Driving from Carson City to Reno recently, I had a Michael Corleone moment.
No, I didn’t make anyone an offer he couldn’t refuse. It was one of those times when you see something that triggers insight into bigger things.
In “The Godfather: Part II,” Michael recounts the arrest of a Castro rebel. The man drew a number of Cuban soldiers to him, then detonated an explosive device he had concealed, killing himself and a number of them.
Michael discerns the lesson for the family business: Unlike the government soldiers, the rebels were willing to die for their cause — meaning that their revolution could succeed and the Cuban government was not a stable partner.
On that drive, I passed a car that had been stopped by a motorcycle cop. Behind the cycle was a police SUV, also with flashing lights and its driver providing cover to his partner delivering the ticket.
There’s always potential danger in police work, even an apparently routine traffic stop. However, that’s generally not a high-risk situation. Increasingly, it seems that all such stops feature full backup and use of public resources.
I’m not criticizing officers who are following procedures. The problem is that police and the rest of the public sector have increasingly decided that no cost to taxpayers is too great to mitigate any small risk or provide any minor benefit.
Oklahoma is considering requiring all schools to have “safe” rooms to protect students from tornadoes. Yes, seven students were killed in May when a monster twister struck Moore, Okla., but the cost of adding “safe” rooms at all schools would be at least $1 billion — 15 percent of the state budget. And even though another funnel leveled a Moore school in 1999, there had been no student tornado deaths in Oklahoma since 1945.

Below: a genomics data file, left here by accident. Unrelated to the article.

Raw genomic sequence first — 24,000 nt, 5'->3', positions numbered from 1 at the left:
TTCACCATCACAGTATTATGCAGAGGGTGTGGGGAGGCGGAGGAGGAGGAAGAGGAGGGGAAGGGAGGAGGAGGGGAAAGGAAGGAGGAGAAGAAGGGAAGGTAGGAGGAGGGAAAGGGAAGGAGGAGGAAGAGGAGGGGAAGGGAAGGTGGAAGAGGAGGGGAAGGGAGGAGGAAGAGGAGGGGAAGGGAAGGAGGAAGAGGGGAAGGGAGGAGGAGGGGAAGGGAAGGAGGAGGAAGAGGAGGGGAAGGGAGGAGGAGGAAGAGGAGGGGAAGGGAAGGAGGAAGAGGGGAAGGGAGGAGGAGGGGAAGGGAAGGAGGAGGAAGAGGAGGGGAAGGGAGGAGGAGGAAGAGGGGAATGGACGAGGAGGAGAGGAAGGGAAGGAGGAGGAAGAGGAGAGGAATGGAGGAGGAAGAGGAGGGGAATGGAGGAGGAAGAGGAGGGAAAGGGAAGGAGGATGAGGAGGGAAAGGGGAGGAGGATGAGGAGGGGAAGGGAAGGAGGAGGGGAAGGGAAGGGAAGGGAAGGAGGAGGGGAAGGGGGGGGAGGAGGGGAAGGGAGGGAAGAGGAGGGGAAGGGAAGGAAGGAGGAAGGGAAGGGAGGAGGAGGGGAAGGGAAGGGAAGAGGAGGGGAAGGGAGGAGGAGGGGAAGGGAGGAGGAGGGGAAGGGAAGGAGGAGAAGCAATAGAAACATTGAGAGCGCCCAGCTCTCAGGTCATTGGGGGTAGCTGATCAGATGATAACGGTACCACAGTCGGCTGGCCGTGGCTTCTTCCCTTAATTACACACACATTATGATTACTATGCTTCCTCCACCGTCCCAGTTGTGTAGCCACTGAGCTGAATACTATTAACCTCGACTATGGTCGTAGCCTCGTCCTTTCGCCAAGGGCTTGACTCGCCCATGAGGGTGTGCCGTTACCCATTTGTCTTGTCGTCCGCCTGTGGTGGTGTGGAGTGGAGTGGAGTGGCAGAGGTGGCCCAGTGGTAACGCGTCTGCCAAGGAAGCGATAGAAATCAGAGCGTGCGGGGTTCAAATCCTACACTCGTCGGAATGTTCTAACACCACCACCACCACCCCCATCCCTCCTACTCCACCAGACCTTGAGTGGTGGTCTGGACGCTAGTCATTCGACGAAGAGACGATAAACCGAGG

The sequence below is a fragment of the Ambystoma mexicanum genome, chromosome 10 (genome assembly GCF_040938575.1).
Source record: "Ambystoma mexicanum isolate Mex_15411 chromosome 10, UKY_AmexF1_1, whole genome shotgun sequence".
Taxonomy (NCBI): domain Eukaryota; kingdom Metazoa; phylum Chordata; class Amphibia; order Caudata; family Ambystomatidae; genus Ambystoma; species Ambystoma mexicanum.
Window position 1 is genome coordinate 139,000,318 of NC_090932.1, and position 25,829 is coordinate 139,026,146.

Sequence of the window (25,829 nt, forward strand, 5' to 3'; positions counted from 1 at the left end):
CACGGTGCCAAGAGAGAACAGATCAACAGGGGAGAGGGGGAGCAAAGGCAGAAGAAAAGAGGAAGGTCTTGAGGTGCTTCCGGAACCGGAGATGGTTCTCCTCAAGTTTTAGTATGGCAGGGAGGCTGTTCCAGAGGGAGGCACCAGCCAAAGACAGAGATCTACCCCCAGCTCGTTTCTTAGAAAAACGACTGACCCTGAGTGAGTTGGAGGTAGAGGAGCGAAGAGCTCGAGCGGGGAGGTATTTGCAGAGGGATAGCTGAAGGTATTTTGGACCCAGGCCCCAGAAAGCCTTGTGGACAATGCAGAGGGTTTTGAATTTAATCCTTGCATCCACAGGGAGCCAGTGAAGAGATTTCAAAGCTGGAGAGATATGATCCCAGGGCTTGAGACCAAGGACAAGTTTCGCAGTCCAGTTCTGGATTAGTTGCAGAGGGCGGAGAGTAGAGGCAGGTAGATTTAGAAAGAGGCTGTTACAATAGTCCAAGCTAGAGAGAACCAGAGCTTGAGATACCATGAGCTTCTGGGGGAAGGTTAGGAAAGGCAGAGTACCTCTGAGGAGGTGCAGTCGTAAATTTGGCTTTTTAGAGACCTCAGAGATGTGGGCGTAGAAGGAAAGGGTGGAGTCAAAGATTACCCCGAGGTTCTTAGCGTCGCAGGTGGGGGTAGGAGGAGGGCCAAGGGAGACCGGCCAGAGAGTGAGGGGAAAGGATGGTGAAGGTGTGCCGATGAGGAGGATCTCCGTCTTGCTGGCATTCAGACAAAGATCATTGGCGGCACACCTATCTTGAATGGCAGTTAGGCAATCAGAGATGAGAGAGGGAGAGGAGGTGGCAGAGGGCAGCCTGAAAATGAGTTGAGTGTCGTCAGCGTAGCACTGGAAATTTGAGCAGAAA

As the recent deaths showed, a storm that kills children in school usually destroys the whole school, rendering “safe” rooms moot. Moreover, the history shows that the cost is ridiculously high compared with the risk-mitigation benefits.
Much more sensible would be having districts design their new schools with safety features they can afford, because it’s relatively inexpensive to upgrade the design of a school before building it, but retrofitting existing buildings is hugely expensive. One reason people fall for such over-reach is that it’s often paid for greatly by federal grants. But when most states play the same game (federal subsidies for corn in Illinois, rebuilding in California floodplains and hurricane alleys in Florida, etc.), there’s no free lunch for anyone, but instead higher federal taxes and debt burdens for our children.
Some folks advocated bulletproof glass for all school windows after the Newtown, Conn., school shootings — even though all shots were fired within the school, not through windows. Imagining the pain of losing one’s child, I’m horrified. But such empty measures do nothing to make our children safer.
Events like these explain greatly why the direct cost of government and the indirect cost of its excessive regulation have accumulated, slowing economic growth ever more and diminishing human well-being. So, the tradition since the start of the Industrial Revolution of each generation being on average much better off is in serious jeopardy.
Forty years ago, Common Cause founder John Gardner said, “Social change is work for the tough-minded and competent.” We have failed his challenge and need to radically change course by adhering to the fundamental principle of social cost-benefit analysis.
Ron Knecht is an economist, law school graduate and Nevada higher-education Regent.